â€¢ That I did not work with others has long been disproved.
â€¢ That the town boardâ€™s budget had a lower tax increase than my proposed budget has already been refuted by Finance Director Jim Spute.
To brazenly state that I disagreed with the townâ€™s auditors is completely false. I agreed, as I have in every statement I have ever made, that the townâ€™s savings accounts were within the recommended limits.
My objection to the Town Boardâ€™s spending policies was based on the gross amounts of savings used. I stated that the current savings were insufficient to satisfy the boardâ€™s spending habits. This, the auditors agreed with. This is why the “part town” fund in the Town Board’s budget reduced spending yet still had to raise taxes 20 percent.
Don’t take my word for it. The budget is on file in the Hamburg Public Library if you want to look at it.
Sorrentino knew all of this, but was hoping you did not. Is this serving the taxpayers?
Sorrentino wonders why Iâ€™m reluctant to work with him, but last March I asked him, in his role as town attorney, to research how the town could accomplish a service merger with the villages of Blasdell and Hamburg.
His response? “It canâ€™t be done.” Only after I made several phone calls to the New York State Comptrollerâ€™s office was I able to determine that it could be done. Still, Sorrentino has lobbied against the plan, even disputing the townâ€™s financial experts who have said this would save town taxpayersâ€™ money.
Then in November, after retiring, which enables him to collect his state pension, Sorrentino, with the complete assistance of the four board members, pushed through a resolution renaming himself town attorney, only this time as an independent contractor at over $62,000 a year.
When I had the nerve to question this, I was told by the board I was being â€œpolitical.â€ When I questioned his submitting a contract between himself and the town, I was scolded again for being â€œpolitical.â€
Itâ€™s not just impropriety that attorneys are required to avoid, it is the “appearance of impropriety” as well (take a look at Cannon Five of the New York State Attorney Ethical Rules).
Again, these are the people with whom I am supposedly failing to work. It was never my intention to air the â€œdirty laundryâ€ of the town because I truly felt I could work with the board to better Hamburg and correct the problems that are so apparent to the residents. At this past Mondayâ€™s meeting, the board showed this is not the case.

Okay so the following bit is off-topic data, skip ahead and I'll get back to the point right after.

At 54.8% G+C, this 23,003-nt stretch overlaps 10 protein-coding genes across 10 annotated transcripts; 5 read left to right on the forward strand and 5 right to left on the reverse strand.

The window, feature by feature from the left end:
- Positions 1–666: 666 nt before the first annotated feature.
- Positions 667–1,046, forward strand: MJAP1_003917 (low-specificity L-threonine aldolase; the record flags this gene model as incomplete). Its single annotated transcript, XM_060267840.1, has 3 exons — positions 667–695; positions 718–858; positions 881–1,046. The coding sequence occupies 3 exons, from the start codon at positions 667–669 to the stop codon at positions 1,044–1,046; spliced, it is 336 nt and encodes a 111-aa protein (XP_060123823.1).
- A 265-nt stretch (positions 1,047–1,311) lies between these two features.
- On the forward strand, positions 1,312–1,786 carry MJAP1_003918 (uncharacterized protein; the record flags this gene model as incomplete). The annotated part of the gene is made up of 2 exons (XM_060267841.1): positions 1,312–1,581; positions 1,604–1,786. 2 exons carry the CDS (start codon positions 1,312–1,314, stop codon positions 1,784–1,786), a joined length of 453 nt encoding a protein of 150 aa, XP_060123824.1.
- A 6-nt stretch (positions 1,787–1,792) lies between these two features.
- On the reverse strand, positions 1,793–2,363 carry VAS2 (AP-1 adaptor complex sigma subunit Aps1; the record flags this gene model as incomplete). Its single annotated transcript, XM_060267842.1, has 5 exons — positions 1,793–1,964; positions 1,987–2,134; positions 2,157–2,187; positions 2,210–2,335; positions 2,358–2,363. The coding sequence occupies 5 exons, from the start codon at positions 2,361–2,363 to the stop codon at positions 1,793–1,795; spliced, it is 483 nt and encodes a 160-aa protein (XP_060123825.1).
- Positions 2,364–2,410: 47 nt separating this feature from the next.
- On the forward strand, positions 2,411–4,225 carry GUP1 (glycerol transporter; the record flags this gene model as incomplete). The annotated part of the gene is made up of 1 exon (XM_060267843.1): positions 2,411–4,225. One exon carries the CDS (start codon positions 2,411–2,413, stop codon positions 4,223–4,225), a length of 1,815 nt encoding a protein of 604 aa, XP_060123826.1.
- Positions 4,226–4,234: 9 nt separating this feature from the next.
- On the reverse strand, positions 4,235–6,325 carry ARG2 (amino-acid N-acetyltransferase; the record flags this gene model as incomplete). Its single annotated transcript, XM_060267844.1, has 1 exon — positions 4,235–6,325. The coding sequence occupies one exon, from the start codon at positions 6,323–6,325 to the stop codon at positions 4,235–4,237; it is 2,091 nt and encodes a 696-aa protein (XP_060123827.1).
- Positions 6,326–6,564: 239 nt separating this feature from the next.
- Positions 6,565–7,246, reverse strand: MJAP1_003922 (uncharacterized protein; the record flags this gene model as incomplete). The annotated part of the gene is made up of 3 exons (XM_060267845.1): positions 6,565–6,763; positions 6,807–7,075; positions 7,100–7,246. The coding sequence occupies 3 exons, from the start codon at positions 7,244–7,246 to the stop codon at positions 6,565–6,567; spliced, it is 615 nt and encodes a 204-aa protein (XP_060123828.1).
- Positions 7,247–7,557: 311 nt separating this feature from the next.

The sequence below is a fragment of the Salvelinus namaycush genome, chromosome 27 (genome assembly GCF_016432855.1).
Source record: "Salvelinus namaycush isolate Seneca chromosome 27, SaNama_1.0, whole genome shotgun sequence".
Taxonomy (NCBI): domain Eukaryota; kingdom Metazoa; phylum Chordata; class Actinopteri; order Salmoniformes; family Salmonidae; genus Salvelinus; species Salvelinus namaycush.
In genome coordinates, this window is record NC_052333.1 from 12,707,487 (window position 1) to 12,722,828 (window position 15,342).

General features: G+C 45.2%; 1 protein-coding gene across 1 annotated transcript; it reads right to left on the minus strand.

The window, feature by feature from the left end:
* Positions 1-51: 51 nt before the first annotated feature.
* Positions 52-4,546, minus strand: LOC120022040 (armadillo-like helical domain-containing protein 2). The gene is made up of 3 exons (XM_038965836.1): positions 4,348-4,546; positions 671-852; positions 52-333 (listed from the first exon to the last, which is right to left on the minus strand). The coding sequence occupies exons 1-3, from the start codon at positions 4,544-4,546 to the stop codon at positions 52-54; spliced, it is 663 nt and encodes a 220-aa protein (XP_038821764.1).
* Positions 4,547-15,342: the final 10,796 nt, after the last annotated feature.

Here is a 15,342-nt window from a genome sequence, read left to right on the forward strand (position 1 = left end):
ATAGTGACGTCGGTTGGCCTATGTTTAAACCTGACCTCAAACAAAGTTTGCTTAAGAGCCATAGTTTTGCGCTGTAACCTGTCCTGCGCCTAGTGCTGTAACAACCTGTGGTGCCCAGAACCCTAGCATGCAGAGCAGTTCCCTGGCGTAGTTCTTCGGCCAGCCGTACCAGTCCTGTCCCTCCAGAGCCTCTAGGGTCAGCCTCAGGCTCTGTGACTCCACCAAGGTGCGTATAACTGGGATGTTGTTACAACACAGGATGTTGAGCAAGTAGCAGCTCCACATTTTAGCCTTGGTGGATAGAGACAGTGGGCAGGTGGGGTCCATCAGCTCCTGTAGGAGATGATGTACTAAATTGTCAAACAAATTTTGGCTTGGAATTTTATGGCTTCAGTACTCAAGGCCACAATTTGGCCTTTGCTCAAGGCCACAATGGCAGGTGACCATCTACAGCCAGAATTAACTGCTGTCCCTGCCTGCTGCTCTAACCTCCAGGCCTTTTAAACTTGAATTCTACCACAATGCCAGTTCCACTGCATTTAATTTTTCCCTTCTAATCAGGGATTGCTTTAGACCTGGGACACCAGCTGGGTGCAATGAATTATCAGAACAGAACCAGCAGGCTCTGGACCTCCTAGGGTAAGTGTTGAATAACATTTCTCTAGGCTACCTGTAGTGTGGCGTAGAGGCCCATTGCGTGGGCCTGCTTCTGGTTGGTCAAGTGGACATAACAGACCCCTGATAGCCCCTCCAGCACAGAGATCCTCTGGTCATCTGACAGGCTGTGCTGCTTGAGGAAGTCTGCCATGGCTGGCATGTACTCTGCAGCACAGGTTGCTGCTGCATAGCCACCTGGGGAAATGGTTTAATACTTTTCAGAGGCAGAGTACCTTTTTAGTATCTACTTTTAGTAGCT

So this is why I am compelled to bring this information to light. This is your government, not the Town Boardâ€™s, or the self-serving politicos, and you have the right to know.
Steven J. Walters
Hamburg Town Supervisor
I was really sickened to read all of this. I actually couldn’t fall asleep for an hour. I’ve been suspect in the past that the Town Board has been acting with their own interests, not the townspeople, in mind. The issues of the Foit’s property and the spamilicious boycott of the town’s Mobil stations seemed largely political and not working towards making any significant accomplishment. Any doubts that I had have been eliminated with the events of the past few weeks.
What about this little tidbit of information – the town’s Attorney is also the town’s Democratic Chairman? I think Walters is right on by implying that there is an “appearance of impropriety” with the actions and words of Vincent Sorrentino. I would think that the simple fact that he holds both positions in the same town is enough to establish a conflict of interest.
As evidenced by the numerous letters in The Sun over the past two weeks, I think the Democrats on the Town Board are digging themselves into a hole. Let’s not forget that the last time around a long-standing Democratic Town Supervisor was replaced with a young, Republican newcomer, in an election that spelled doom for the Republican Party across the rest of Erie County. The petty bickering and underhanded movements by the Town Board will no doubt be tied to Democratic party come election time, and the voters won’t likely forget it.